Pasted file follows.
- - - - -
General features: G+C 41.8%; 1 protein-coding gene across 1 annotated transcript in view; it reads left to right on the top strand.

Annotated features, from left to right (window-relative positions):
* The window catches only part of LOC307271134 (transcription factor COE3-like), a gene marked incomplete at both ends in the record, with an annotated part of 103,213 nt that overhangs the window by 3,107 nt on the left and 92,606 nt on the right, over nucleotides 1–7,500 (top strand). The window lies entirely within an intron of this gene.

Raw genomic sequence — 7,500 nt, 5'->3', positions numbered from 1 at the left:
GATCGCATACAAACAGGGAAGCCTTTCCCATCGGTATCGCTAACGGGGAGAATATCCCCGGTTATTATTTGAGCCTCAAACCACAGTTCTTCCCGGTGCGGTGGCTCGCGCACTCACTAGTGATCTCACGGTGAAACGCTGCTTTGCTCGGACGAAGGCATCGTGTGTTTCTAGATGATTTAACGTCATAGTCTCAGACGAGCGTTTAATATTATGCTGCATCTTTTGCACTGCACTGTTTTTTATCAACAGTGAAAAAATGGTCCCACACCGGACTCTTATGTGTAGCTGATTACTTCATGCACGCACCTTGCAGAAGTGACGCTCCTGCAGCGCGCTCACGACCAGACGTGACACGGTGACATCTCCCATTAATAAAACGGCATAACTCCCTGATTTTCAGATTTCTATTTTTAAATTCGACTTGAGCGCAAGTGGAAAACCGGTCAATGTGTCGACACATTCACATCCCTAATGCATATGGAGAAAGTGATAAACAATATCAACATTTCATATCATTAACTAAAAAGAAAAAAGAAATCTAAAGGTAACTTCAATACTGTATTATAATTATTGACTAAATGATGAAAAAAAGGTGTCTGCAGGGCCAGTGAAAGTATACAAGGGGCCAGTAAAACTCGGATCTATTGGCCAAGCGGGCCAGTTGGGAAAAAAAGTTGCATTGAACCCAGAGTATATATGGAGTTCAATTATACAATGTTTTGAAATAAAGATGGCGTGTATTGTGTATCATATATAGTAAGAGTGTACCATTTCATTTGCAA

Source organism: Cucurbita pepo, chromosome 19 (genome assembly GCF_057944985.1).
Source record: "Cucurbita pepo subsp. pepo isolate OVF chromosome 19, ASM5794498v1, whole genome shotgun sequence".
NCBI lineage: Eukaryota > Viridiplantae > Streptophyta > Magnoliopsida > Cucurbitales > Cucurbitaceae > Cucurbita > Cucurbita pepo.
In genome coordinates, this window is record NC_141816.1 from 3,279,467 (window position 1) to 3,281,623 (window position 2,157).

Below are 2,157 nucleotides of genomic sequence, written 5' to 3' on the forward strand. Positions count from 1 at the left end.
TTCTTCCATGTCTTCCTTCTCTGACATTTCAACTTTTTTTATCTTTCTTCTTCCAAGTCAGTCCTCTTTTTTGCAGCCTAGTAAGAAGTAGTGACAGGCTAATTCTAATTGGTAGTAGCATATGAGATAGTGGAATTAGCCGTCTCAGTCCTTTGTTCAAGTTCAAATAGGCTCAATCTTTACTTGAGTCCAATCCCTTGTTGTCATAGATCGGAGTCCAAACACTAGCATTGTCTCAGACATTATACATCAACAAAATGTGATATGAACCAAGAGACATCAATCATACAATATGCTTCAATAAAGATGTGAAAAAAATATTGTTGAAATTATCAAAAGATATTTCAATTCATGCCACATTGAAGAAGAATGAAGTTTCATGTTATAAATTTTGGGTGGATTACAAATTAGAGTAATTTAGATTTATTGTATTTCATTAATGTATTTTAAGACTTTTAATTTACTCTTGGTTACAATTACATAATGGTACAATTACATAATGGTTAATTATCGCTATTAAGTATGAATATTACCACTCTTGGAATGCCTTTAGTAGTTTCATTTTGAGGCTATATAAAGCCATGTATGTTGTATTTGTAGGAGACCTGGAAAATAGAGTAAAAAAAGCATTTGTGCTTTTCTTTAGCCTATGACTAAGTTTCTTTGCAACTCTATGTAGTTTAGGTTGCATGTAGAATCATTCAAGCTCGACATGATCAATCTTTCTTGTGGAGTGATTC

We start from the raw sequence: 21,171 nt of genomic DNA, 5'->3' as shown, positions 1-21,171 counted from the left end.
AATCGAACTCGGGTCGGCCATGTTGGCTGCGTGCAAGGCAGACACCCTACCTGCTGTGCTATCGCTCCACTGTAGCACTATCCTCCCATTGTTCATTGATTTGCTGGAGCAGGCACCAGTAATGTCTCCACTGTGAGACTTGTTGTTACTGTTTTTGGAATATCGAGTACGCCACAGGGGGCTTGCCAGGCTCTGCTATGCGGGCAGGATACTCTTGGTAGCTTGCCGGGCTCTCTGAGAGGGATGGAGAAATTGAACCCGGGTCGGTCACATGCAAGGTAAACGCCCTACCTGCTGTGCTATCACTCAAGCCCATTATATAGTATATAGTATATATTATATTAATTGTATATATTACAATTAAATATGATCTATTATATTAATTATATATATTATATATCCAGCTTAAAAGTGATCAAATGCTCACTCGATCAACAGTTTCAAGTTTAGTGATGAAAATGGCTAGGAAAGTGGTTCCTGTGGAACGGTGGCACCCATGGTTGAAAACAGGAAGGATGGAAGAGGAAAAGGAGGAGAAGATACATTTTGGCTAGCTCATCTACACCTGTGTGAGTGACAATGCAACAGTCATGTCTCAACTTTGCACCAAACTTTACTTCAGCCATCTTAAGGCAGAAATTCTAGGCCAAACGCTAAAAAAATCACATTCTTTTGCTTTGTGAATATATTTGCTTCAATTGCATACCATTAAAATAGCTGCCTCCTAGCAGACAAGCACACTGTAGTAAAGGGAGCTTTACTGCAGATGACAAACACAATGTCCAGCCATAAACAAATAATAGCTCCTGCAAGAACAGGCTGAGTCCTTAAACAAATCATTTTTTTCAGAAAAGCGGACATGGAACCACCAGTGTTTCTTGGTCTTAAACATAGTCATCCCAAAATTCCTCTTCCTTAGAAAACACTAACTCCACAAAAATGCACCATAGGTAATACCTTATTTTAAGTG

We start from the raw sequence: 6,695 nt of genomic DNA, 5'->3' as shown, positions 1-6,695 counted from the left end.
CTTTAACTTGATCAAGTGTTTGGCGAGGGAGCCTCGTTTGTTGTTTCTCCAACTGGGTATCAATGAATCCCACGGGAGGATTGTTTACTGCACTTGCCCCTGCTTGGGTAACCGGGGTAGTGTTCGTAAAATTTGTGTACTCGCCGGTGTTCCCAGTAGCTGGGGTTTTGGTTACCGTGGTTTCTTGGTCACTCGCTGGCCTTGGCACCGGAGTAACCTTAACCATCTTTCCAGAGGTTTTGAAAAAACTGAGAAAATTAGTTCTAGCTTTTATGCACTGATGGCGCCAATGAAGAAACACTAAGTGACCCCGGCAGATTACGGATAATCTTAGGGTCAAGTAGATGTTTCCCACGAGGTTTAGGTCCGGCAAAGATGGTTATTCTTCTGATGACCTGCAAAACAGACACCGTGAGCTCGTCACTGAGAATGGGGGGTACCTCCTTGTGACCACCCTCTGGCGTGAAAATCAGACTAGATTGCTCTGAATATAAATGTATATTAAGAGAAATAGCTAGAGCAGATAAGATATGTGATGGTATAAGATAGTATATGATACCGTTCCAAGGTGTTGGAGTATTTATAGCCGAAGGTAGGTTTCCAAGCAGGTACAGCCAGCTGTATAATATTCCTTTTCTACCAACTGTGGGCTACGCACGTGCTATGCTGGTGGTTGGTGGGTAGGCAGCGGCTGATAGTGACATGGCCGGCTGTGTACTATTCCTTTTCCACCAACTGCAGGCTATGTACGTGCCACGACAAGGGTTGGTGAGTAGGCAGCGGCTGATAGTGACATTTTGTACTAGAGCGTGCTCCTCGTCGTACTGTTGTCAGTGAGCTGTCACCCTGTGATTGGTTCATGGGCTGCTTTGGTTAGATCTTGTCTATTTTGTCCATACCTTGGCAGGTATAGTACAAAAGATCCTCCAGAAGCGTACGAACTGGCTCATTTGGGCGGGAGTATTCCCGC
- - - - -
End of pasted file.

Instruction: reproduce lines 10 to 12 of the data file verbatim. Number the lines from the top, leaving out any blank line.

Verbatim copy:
Below are 2,157 nucleotides of genomic sequence, written 5' to 3' on the forward strand. Positions count from 1 at the left end.
TTCTTCCATGTCTTCCTTCTCTGACATTTCAACTTTTTTTATCTTTCTTCTTCCAAGTCAGTCCTCTTTTTTGCAGCCTAGTAAGAAGTAGTGACAGGCTAATTCTAATTGGTAGTAGCATATGAGATAGTGGAATTAGCCGTCTCAGTCCTTTGTTCAAGTTCAAATAGGCTCAATCTTTACTTGAGTCCAATCCCTTGTTGTCATAGATCGGAGTCCAAACACTAGCATTGTCTCAGACATTATACATCAACAAAATGTGATATGAACCAAGAGACATCAATCATACAATATGCTTCAATAAAGATGTGAAAAAAATATTGTTGAAATTATCAAAAGATATTTCAATTCATGCCACATTGAAGAAGAATGAAGTTTCATGTTATAAATTTTGGGTGGATTACAAATTAGAGTAATTTAGATTTATTGTATTTCATTAATGTATTTTAAGACTTTTAATTTACTCTTGGTTACAATTACATAATGGTACAATTACATAATGGTTAATTATCGCTATTAAGTATGAATATTACCACTCTTGGAATGCCTTTAGTAGTTTCATTTTGAGGCTATATAAAGCCATGTATGTTGTATTTGTAGGAGACCTGGAAAATAGAGTAAAAAAAGCATTTGTGCTTTTCTTTAGCCTATGACTAAGTTTCTTTGCAACTCTATGTAGTTTAGGTTGCATGTAGAATCATTCAAGCTCGACATGATCAATCTTTCTTGTGGAGTGATTC

We start from the raw sequence: 21,171 nt of genomic DNA, 5'->3' as shown, positions 1-21,171 counted from the left end.